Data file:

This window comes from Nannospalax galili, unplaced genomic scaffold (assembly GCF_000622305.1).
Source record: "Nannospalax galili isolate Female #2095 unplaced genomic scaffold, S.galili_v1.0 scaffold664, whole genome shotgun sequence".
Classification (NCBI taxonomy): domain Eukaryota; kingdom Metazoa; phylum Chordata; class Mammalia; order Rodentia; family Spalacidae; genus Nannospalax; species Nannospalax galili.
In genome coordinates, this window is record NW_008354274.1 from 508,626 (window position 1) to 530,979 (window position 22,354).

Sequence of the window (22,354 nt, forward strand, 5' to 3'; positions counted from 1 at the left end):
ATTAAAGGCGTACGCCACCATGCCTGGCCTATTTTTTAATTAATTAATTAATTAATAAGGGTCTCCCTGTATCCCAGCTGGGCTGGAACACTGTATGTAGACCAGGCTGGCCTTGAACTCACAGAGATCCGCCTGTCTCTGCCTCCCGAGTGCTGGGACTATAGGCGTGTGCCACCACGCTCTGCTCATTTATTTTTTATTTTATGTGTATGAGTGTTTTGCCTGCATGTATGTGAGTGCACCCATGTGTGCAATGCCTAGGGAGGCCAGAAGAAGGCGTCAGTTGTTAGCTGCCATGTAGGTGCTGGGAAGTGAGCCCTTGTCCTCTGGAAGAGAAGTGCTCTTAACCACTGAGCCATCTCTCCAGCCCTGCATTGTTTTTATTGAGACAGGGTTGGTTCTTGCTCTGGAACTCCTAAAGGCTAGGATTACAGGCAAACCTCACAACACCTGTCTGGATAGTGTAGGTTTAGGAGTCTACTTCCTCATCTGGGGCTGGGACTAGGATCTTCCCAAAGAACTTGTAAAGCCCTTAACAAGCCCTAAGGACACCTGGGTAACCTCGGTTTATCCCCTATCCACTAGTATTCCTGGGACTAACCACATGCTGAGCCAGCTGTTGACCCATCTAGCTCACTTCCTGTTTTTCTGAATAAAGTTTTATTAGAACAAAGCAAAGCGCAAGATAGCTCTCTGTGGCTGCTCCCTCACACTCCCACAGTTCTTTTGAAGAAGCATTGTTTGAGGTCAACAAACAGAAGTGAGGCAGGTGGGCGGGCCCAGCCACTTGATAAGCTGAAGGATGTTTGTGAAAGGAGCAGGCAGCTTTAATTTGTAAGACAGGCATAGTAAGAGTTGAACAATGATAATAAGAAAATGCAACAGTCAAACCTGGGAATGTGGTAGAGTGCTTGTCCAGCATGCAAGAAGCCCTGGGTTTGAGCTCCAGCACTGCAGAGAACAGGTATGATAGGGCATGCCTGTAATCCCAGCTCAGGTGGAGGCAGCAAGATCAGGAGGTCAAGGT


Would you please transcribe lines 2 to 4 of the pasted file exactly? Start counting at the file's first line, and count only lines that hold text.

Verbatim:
Source record: "Nannospalax galili isolate Female #2095 unplaced genomic scaffold, S.galili_v1.0 scaffold664, whole genome shotgun sequence".
Classification (NCBI taxonomy): domain Eukaryota; kingdom Metazoa; phylum Chordata; class Mammalia; order Rodentia; family Spalacidae; genus Nannospalax; species Nannospalax galili.
In genome coordinates, this window is record NW_008354274.1 from 508,626 (window position 1) to 530,979 (window position 22,354).